A red line for tweets

Heads of state routinely use Twitter to communicate sensitive and important information. Using Twitter to do so is exceedingly inappropriate and undignified.

Last week, alone, President Obama took to Twitter to commemorate the anniversary of the 9/11 attacks while David Cameron used Twitter to express his thoughts and feelings about a UK journalist who was beheaded.

By using this form of communication, the dignitary diminishes the gravity of his words by turning his message into a 140-character-or-less slogan. And if he can’t fit his message into that limit, he overflows onto a second follow-up tweet, as Cameron did this week. It is completely adolescent.

Would a person send a half-written condolence card with the other half of the message sent on a second card? What kind of shoddy communication is this? Don’t citizens, no less the families of loved ones who have died at the hands of savages, deserve better?

And shouldn’t important messages be devoid of inane visual clutter? Do we really want to express thoughts about death, battle, human suffering, genocide, and the like on an image that includes a cheerful little blue bird? Not to mention that as tweets are re-tweeted they are often accompanied by avatars that defy the somber message.

It is also deplorable that tweets sent from government officials pop up on the recipient’s end amidst a barrage of messages from all manner of folk that contain mindless chatter about the minutia of everyday life.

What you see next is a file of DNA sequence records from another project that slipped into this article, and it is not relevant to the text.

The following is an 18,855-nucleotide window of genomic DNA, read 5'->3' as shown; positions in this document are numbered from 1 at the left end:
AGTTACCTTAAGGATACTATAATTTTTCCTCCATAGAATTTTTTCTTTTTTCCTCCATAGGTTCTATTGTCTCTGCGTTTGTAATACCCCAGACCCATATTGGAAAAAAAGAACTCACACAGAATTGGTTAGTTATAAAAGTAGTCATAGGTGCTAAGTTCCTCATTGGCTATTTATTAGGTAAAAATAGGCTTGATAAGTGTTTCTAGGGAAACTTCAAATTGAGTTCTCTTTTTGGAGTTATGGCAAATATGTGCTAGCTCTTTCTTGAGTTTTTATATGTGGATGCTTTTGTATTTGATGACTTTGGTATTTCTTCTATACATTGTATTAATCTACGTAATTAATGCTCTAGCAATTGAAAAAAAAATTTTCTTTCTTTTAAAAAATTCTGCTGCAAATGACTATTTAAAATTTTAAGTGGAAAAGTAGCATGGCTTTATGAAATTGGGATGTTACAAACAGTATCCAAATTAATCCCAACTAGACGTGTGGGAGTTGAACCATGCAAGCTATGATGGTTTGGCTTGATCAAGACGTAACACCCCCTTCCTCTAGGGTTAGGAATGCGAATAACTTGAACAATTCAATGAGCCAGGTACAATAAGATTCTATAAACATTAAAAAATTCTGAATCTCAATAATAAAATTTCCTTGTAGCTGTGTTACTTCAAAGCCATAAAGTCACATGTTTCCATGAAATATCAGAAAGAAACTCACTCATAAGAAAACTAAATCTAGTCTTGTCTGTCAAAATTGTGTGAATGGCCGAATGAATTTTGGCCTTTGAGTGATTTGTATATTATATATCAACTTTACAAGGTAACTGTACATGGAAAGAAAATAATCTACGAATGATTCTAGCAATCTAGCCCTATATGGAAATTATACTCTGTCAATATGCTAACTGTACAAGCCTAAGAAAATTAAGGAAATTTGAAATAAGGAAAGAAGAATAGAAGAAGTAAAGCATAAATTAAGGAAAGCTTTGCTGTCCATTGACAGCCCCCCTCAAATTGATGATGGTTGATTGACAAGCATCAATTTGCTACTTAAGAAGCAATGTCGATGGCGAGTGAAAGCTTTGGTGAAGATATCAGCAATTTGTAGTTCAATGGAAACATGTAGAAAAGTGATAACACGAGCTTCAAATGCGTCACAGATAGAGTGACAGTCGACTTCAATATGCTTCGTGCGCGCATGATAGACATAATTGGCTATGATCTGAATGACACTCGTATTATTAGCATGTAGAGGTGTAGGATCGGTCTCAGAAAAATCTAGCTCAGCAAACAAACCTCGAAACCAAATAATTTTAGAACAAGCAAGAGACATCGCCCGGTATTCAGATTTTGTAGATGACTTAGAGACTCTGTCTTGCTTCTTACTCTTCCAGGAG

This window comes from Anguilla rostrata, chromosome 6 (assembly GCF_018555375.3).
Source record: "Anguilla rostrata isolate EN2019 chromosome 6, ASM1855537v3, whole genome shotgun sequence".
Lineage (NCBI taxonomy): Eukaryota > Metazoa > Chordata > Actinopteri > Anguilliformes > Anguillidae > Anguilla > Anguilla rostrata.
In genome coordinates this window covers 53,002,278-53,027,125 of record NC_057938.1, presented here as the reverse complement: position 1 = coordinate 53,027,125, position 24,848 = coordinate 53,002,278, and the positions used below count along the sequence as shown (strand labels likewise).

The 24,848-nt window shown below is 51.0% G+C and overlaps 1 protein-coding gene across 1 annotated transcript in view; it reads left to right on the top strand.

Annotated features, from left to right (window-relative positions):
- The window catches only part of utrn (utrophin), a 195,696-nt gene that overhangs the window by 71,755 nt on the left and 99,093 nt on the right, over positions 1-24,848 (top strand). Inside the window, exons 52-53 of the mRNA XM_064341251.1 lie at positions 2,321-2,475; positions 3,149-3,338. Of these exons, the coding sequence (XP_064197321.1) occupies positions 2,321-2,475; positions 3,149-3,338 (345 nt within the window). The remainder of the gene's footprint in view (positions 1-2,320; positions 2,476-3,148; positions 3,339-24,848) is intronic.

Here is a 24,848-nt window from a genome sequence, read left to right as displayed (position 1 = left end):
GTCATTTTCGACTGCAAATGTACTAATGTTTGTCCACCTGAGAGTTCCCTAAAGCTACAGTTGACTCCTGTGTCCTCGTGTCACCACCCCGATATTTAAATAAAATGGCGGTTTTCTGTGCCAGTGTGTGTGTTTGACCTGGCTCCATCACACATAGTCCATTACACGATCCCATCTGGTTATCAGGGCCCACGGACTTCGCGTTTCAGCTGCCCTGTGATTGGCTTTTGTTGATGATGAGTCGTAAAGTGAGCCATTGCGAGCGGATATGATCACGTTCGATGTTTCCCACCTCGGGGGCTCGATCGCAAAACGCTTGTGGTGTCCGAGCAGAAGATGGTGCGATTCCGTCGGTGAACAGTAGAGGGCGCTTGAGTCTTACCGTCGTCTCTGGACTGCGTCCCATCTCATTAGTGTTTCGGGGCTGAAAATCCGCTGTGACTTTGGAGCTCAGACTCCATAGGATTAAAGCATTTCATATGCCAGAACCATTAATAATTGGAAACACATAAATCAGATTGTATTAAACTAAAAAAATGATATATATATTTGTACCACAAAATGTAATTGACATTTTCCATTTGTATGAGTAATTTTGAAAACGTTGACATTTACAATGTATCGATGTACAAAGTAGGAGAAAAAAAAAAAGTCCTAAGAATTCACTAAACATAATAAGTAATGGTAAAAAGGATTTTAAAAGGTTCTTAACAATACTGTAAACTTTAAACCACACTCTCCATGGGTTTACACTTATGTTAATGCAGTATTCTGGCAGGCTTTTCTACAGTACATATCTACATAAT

What one says, matters. How one says it matters just as much, both in tone, body language, and the method of communication.

Twitter is unfit for many things, including world leaders making grave announcements. Such statements should be thoughtfully written using the number of words necessary to say what needs to be said. And the message should be presented in a dignified manner, in an appropriate setting.

Heads of state routinely use Twitter to communicate sensitive and important information. Using Twitter to do so is exceedingly inappropriate and undignified.

Last week, alone, President Obama took to Twitter to commemorate the anniversary of the 9/11 attacks while David Cameron used Twitter to express his thoughts and feelings about a UK journalist who was beheaded.

By using this form of communication, the dignitary diminishes the gravity of his words by turning his message into a 140-character-or-less slogan. And if he can’t fit his message into that limit, he overflows onto a second follow-up tweet, as Cameron did this week. It is completely adolescent.

Would a person send a half-written condolence card with the other half of the message sent on a second card? What kind of shoddy communication is this? Don’t citizens, no less the families of loved ones who have died at the hands of savages, deserve better?

And shouldn’t important messages be devoid of inane visual clutter? Do we really want to express thoughts about death, battle, human suffering, genocide, and the like on an image that includes a cheerful little blue bird? Not to mention that as tweets are re-tweeted they are often accompanied by avatars that defy the somber message.

It is also deplorable that tweets sent from government officials pop up on the recipient’s end amidst a barrage of messages from all manner of folk that contain mindless chatter about the minutia of everyday life.

What one says, matters. How one says it matters just as much, both in tone, body language, and the method of communication.

Twitter is unfit for many things, including world leaders making grave announcements. Such statements should be thoughtfully written using the number of words necessary to say what needs to be said. And the message should be presented in a dignified manner, in an appropriate setting.